Hong Kong scraps 24-hour BBC World Service radio channel

HONG KONG, September 4 (Reuters): Hong Kong’s public broadcaster RTHK dropped a 24-hour BBC World Service channel from its airwaves on Monday, replacing it with state radio from China in what critics say is a sign of encroaching Chinese control in the former British colony.

Tensions between Hong Kong and Beijing’s ruling Communist Party leaders have grown in recent years, particularly over the “Occupy” civil disobedience movement in 2014 when tens of thousands of protesters blocked roads for 79 days demanding full democracy.

Hong Kong returned from British to Chinese rule in 1997 with the promise of wide-ranging autonomy under a “one country, two systems” formula.

An online petition, titled “RTHK: Give us back our BBC World Service”, had been signed by nearly 1,000 people in a bid to keep the British broadcaster’s round-the-clock programming, saying the switch would make Hong Kong “feel more parochial and inward-looking”.

However, Radio Television Hong Kong (RTHK), the city’s main public broadcaster, went ahead with scrapping the exclusive BBC channel at midnight on Sunday. Instead, China National Radio – a state-run outlet carrying no sensitive or critical reporting on China – would be broadcast on its own RTHK channel.

The broadcasts are mostly in Mandarin, rather than the city’s main Cantonese dialect.

Amen Ng, a spokeswoman for RTHK, told Reuters earlier there were no political considerations in the decision and said the Chinese broadcaster would enhance cultural exchanges.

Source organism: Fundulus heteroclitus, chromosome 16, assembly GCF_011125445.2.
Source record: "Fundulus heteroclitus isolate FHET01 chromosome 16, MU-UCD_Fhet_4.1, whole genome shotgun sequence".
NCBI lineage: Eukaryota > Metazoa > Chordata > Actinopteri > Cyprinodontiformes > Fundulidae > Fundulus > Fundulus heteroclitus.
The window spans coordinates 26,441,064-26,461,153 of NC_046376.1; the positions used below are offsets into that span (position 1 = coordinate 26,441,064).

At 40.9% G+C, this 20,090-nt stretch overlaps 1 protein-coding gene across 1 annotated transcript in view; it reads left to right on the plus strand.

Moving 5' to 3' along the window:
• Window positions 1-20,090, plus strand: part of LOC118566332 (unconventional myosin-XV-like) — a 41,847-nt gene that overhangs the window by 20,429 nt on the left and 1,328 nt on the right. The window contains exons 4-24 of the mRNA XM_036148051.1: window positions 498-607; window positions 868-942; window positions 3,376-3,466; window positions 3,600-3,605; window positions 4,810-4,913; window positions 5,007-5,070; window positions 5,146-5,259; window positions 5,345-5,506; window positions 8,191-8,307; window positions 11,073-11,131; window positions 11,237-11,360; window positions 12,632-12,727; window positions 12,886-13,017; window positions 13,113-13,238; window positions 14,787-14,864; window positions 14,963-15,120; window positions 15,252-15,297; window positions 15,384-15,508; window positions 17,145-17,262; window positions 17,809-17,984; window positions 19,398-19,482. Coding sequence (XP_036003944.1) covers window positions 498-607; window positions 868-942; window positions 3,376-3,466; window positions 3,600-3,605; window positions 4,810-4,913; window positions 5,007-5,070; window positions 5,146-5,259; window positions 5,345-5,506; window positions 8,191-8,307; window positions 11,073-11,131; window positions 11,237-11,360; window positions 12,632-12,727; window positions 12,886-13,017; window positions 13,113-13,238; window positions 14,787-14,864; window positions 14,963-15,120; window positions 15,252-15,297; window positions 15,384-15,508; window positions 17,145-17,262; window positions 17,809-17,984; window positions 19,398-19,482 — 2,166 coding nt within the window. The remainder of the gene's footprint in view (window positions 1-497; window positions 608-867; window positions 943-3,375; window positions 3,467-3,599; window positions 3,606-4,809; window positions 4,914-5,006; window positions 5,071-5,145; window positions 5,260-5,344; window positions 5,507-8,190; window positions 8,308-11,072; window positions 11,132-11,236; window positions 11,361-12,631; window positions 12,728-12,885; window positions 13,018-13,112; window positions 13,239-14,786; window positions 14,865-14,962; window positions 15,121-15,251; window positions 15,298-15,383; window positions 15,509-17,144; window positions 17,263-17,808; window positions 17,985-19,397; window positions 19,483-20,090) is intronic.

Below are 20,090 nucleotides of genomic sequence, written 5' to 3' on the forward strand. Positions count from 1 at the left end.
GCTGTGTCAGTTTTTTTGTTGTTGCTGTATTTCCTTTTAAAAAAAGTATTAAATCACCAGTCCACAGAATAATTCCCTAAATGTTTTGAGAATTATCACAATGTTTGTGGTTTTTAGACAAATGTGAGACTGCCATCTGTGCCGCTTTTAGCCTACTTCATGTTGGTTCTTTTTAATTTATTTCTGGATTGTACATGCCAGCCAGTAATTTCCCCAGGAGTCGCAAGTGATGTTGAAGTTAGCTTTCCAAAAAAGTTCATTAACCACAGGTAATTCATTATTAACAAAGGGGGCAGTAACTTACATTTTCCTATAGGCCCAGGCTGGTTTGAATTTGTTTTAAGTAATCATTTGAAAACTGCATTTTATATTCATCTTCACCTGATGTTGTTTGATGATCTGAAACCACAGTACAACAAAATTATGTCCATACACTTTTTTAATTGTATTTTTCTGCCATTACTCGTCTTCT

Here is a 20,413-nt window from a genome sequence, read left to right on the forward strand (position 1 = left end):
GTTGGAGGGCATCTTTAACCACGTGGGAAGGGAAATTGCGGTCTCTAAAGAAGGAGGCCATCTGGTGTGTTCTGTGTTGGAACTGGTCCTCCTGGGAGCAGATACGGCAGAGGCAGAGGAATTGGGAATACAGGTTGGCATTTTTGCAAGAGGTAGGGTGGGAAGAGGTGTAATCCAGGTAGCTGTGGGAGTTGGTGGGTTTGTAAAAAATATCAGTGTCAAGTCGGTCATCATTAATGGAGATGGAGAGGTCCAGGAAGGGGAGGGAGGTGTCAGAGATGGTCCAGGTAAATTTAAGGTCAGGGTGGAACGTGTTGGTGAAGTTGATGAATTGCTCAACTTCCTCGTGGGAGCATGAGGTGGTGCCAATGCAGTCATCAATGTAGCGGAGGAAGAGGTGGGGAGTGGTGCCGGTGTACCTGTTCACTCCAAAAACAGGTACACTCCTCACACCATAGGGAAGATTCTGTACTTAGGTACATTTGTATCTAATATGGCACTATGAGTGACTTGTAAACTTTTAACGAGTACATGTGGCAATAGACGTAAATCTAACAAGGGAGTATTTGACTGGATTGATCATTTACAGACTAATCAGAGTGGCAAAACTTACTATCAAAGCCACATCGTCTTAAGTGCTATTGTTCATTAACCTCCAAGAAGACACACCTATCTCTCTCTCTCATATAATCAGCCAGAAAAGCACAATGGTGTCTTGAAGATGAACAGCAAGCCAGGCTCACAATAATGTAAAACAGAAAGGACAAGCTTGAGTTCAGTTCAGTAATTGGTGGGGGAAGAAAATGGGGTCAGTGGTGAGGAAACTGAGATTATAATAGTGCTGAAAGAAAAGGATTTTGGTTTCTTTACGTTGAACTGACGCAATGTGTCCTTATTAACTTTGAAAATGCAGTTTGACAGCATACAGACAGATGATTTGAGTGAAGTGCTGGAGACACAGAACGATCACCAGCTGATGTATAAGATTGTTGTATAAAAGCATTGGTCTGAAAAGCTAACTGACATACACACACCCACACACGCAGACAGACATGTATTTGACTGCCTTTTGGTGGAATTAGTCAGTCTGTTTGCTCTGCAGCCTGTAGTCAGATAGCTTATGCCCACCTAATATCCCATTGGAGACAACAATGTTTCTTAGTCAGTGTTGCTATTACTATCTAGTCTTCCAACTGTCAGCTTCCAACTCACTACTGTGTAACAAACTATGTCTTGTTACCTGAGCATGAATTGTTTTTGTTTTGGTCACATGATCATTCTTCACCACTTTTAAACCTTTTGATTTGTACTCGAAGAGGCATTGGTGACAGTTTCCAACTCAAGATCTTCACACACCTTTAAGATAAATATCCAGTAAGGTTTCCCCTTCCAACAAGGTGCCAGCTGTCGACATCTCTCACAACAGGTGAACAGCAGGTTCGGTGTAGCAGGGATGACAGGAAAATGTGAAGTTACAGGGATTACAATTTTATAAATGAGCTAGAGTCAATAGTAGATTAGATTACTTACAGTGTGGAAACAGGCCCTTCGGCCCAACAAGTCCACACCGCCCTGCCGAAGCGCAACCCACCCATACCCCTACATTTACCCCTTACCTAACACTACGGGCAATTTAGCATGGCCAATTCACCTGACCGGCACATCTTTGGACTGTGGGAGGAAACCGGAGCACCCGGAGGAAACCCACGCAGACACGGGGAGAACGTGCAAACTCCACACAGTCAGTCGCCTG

She said there would still be BBC World Service broadcasts, although only overnight from 11 pm to 7 a.m. and occasionally on weekends.

Other RTHK staff said the move had been forced through without broader consultation.

“Nobody knew anything about it. We were told in a meeting just before it was announced,” said a senior RTHK editorial employee who declined to be identified because he wasn’t authorised to speak to the media.

“People see it as a negative thing. The BBC is generally regarded as independent, and (Chinese) state media is not,” he said.

Some listeners said the move could hurt RTHK’s trusted place in the public eye with its self-professed mission for editorial independence, not unlike the BBC after which it was modelled.

“I’m quite disappointed. It’s a shame but I don’t know what we can do, seriously,” said Dorothy Tang, an IT consultant.

Others said the move was in line with a gradual “mainlandisation” of Hong Kong that has seen Beijing’s creeping influence in many sectors, including local government, law enforcement, politics, education, the judiciary, and the media.

Gladys Chiu, the head of RTHK’s programme staff union, said there had been several recent incidents that had challenged RTHK’s editorial independence, including staff being heckled by pro-Beijing voices on radio talk-shows and at public forums.

“Sometimes the pressure is very direct,” Chiu said.



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